Perpetual expects quarterly loss of $31 million, blames real estate woes

October 31, 1990|By Peter H. Frank

Perpetual Financial Corp., continuing its long bout with souring real estate loans, said yesterday it expects an additional loss of $31 million for the quarter just ended and warned that it could fall below regulatory capital requirements if its losses continue unabated.

The latest report for the company -- the largest thrift in the Virginia-Maryland-Washington region -- continued this year's unbroken string of troubling financial reports. Not including its latest losses, Perpetual, based in Vienna, Va., had lost $67.3 million during the first three quarters of its fiscal year.

In its statement, made after the markets closed yesterday, Perpetual blamed the loss primarily on the addition of $35 million it set aside to cover problem loans during its fourth quarter, which ended Sept. 30, and a loss of about $15 million in its real estate investment activities.

The losses stemmed, in part, "from the continuing deterioration in the metropolitan Washington real estate market," the company said.

Perpetual, with $5.2 billion in assets, owns Perpetual Savings Bank, F.S.B. Its stock, traded over the counter, closed at 75 cents a share yesterday, up 12.5 cents. Perpetual has about 13.8 million shares outstanding.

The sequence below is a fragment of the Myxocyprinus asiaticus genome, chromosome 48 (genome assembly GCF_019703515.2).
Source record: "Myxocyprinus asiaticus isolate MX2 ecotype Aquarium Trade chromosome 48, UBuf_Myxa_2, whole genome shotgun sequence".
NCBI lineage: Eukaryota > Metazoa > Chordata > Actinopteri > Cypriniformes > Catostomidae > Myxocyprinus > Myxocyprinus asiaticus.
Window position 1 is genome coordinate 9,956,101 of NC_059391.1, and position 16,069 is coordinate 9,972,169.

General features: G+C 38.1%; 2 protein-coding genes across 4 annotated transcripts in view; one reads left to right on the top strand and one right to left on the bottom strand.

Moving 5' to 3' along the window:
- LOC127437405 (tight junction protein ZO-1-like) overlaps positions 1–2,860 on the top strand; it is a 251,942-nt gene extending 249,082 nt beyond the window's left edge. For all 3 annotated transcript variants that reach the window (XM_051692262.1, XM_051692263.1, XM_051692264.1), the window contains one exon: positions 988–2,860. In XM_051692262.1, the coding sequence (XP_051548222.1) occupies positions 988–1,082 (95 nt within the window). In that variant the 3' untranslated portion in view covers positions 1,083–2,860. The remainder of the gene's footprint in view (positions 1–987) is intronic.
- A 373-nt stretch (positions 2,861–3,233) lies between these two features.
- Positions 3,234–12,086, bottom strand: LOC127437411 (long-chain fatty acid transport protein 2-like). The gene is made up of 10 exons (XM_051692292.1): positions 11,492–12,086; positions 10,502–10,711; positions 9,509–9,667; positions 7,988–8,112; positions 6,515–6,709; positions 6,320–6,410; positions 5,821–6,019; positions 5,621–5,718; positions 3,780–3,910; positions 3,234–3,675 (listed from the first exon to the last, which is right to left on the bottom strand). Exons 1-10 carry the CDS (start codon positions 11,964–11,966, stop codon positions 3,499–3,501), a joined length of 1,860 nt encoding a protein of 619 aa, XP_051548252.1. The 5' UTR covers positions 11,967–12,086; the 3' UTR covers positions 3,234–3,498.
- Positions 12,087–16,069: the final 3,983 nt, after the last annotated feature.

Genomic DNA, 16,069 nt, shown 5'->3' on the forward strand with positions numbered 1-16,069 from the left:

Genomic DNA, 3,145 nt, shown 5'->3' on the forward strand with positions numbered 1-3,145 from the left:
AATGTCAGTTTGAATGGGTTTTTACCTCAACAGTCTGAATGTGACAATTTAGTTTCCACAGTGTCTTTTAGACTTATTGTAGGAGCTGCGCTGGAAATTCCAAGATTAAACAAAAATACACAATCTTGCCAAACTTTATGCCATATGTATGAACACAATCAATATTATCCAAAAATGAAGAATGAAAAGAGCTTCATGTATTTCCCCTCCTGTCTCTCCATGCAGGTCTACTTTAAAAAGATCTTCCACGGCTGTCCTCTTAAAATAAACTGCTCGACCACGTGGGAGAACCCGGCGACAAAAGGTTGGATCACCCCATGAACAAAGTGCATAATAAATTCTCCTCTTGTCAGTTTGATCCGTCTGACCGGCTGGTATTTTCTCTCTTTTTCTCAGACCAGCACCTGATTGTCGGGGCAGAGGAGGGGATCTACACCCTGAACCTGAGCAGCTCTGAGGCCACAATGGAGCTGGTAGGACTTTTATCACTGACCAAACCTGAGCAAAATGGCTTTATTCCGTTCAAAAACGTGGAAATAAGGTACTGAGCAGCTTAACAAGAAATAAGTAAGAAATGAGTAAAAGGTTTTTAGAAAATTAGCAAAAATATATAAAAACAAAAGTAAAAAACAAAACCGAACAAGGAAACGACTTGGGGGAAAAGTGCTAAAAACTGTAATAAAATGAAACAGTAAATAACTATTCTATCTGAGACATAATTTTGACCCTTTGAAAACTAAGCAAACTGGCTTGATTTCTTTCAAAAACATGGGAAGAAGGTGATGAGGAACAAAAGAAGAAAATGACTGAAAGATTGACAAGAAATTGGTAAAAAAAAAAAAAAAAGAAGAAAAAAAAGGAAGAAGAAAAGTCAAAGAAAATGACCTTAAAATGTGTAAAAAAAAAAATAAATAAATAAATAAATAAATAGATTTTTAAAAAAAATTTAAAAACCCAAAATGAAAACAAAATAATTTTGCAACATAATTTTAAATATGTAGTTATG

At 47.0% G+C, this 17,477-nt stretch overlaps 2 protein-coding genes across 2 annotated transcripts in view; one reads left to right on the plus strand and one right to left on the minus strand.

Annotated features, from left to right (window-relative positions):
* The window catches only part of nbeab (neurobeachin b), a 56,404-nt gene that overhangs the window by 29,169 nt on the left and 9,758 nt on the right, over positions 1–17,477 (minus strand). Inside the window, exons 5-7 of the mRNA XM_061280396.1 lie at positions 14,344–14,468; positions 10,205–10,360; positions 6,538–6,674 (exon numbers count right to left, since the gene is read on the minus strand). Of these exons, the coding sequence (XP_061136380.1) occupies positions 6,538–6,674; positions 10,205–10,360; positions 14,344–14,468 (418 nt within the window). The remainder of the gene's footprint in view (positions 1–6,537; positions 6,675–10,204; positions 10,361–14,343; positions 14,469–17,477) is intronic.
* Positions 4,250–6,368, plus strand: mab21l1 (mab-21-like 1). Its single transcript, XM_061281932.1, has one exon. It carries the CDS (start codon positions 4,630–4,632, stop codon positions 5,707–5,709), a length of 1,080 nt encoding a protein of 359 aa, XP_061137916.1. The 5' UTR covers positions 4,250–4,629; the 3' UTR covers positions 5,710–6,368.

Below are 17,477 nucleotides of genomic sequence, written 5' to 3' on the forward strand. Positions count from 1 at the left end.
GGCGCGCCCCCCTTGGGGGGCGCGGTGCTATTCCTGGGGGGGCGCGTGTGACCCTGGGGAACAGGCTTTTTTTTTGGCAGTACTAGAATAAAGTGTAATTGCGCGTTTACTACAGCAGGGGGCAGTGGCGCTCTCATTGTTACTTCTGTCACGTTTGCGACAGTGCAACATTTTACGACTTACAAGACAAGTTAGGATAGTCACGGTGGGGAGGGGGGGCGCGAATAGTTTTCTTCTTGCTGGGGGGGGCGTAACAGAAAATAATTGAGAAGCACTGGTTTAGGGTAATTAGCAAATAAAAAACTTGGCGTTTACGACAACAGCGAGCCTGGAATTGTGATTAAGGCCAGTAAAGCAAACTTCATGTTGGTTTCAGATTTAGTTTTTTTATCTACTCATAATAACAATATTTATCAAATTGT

Yesterday's announcement came one week after the company said itwould begin a sweeping reorganization in an attempt to save more than $20 million over the next year. The company said it would eliminate more than 145 jobs, affecting more than 110 employees, about 10 percent of the work force. The company eliminated about 200 unfilled positions earlier this year.

The company also said last week that it would temporarily stop the payment of dividends on its 8.5 percent cumulative convertible preferred stock, series A.

Perpetual said yesterday that its non-performing assets are expected to total $401 million when it reports its figures for its latest quarter. That would be an increase of $66.7 million from the amount of troubled assets for the previous three months.

The company also said that its parent company contributed $14.5 million of its $26 million in excess capital to Perpetual Savings Bank to help the thrift meet capital levels setby federal regulators and that the thrift continued to meet all capital requirements. However, the company said subsequent compliance could be in peril if the real estate market weakens further and additional loan-loss provisions are needed.

Perpetual's stockholders' equity totaled $220 million, or 4.2 percent of total assets, as of Sept. 30, the company said.

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